Tech-savvy students are reportedly getting A+ grades by having their papers written for them by sophisticated language generators, most notably OpenAI's insanely sophisticated GPT-3, as reported by Motherboard. Additionally, schools will have a hard time preventing this new form of infiltration because AI-written responses cannot be identified as plagiarized by anti-plagiarism software.
"It would be simple assignments that included extended responses," a college student who goes by innovate rye on Reddit explained to Motherboard. "As part of our biology course, we were required to research biotechnology and then list five advantages and five disadvantages of the field. I could ask the AI something like, "What are five good and bad things about biotech?" and it would come up with an answer that would guarantee me a perfect grade."
Kids? Using their advanced understanding of developing technologies to get around restrictions placed on them online by people who aren't as tech-savvy as they are? There was simply no way to have anticipated this.
If anti-plagiarism software could detect when a suggestion is generated by artificial intelligence, this wouldn't be a problem. While there is philosophical debate over whether or not AI-generated writing can be considered original, plagiarism-checking software currently treats it as such, and whether or not they will catch up is unknown.
According to Royal Roads University associate professor and Canada Research Chair in Innovative Learning & Technology George Veletsianos, "[the text] is not copied from somewhere else, it's produced by a machine, so plagiarism checking software is not going to be able to detect it."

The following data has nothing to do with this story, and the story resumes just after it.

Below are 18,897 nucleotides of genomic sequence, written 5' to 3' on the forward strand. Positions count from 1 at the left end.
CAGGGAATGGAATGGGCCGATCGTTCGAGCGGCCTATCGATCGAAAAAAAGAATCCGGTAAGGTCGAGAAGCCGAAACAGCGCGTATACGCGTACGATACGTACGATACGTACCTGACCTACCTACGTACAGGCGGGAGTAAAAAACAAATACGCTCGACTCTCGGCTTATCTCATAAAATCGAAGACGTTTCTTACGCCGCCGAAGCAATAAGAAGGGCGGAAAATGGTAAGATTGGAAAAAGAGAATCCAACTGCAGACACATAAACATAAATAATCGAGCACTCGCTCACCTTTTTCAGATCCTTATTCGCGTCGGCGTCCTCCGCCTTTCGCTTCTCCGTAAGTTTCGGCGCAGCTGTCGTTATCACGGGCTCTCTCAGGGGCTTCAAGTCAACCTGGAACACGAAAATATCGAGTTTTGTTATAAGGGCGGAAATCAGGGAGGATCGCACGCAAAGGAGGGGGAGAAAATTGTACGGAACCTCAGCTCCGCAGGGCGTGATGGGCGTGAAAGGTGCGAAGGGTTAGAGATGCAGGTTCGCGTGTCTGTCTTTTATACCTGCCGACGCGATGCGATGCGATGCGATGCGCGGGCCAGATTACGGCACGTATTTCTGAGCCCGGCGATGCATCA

His next statement was, "I don't think that AI text can be detectable in that way without knowing how all these other plagiarism checking tools quite work and how they might be developed in the future."
Kids today are definitely cheating, and educators have good reason to worry about the long-term effects of this behavior on student achievement.
However, if you ask innovate rye, AI is merely assisting him in zeroing in on what he considers to be most crucial.
"I still do my homework on things I need to learn to pass, but I use AI to take care of the things I don't want to do or find meaningless", innovate rye told Motherboard.
"What will the future be like if AI can do your homework right now?" he continued,